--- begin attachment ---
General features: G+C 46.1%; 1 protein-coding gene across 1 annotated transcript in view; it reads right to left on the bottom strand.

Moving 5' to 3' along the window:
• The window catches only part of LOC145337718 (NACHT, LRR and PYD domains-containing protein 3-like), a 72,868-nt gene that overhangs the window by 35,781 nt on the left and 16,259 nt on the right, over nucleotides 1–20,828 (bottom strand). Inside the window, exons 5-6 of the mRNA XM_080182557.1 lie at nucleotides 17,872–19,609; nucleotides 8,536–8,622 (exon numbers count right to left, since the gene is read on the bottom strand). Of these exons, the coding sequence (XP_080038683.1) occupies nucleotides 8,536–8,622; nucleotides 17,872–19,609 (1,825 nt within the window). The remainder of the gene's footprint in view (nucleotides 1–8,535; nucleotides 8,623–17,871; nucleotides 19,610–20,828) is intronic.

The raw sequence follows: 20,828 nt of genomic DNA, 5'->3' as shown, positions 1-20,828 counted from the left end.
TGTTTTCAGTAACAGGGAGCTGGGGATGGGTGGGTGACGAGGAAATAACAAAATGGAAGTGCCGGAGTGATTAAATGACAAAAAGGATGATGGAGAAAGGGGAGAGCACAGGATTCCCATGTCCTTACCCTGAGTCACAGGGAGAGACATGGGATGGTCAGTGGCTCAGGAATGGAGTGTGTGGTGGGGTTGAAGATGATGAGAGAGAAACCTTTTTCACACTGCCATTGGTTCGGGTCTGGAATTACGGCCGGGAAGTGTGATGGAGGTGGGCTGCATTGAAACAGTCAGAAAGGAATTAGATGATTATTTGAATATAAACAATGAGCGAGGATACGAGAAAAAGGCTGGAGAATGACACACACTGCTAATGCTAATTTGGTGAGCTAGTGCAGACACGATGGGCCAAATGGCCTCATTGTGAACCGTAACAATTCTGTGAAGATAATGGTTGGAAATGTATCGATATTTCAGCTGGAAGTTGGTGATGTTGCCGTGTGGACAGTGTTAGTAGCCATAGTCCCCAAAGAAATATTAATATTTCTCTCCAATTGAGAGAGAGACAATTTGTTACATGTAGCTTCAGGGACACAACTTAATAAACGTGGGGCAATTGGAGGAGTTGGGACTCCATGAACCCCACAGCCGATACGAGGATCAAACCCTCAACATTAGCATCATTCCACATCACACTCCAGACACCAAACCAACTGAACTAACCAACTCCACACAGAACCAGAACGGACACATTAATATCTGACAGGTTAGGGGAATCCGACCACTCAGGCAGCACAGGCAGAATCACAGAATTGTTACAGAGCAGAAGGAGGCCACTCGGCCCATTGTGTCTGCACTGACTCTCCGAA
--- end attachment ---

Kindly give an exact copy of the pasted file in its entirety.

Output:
General features: G+C 46.1%; 1 protein-coding gene across 1 annotated transcript in view; it reads right to left on the bottom strand.

Moving 5' to 3' along the window:
• The window catches only part of LOC145337718 (NACHT, LRR and PYD domains-containing protein 3-like), a 72,868-nt gene that overhangs the window by 35,781 nt on the left and 16,259 nt on the right, over nucleotides 1–20,828 (bottom strand). Inside the window, exons 5-6 of the mRNA XM_080182557.1 lie at nucleotides 17,872–19,609; nucleotides 8,536–8,622 (exon numbers count right to left, since the gene is read on the bottom strand). Of these exons, the coding sequence (XP_080038683.1) occupies nucleotides 8,536–8,622; nucleotides 17,872–19,609 (1,825 nt within the window). The remainder of the gene's footprint in view (nucleotides 1–8,535; nucleotides 8,623–17,871; nucleotides 19,610–20,828) is intronic.

The raw sequence follows: 20,828 nt of genomic DNA, 5'->3' as shown, positions 1-20,828 counted from the left end.
TGTTTTCAGTAACAGGGAGCTGGGGATGGGTGGGTGACGAGGAAATAACAAAATGGAAGTGCCGGAGTGATTAAATGACAAAAAGGATGATGGAGAAAGGGGAGAGCACAGGATTCCCATGTCCTTACCCTGAGTCACAGGGAGAGACATGGGATGGTCAGTGGCTCAGGAATGGAGTGTGTGGTGGGGTTGAAGATGATGAGAGAGAAACCTTTTTCACACTGCCATTGGTTCGGGTCTGGAATTACGGCCGGGAAGTGTGATGGAGGTGGGCTGCATTGAAACAGTCAGAAAGGAATTAGATGATTATTTGAATATAAACAATGAGCGAGGATACGAGAAAAAGGCTGGAGAATGACACACACTGCTAATGCTAATTTGGTGAGCTAGTGCAGACACGATGGGCCAAATGGCCTCATTGTGAACCGTAACAATTCTGTGAAGATAATGGTTGGAAATGTATCGATATTTCAGCTGGAAGTTGGTGATGTTGCCGTGTGGACAGTGTTAGTAGCCATAGTCCCCAAAGAAATATTAATATTTCTCTCCAATTGAGAGAGAGACAATTTGTTACATGTAGCTTCAGGGACACAACTTAATAAACGTGGGGCAATTGGAGGAGTTGGGACTCCATGAACCCCACAGCCGATACGAGGATCAAACCCTCAACATTAGCATCATTCCACATCACACTCCAGACACCAAACCAACTGAACTAACCAACTCCACACAGAACCAGAACGGACACATTAATATCTGACAGGTTAGGGGAATCCGACCACTCAGGCAGCACAGGCAGAATCACAGAATTGTTACAGAGCAGAAGGAGGCCACTCGGCCCATTGTGTCTGCACTGACTCTCCGAA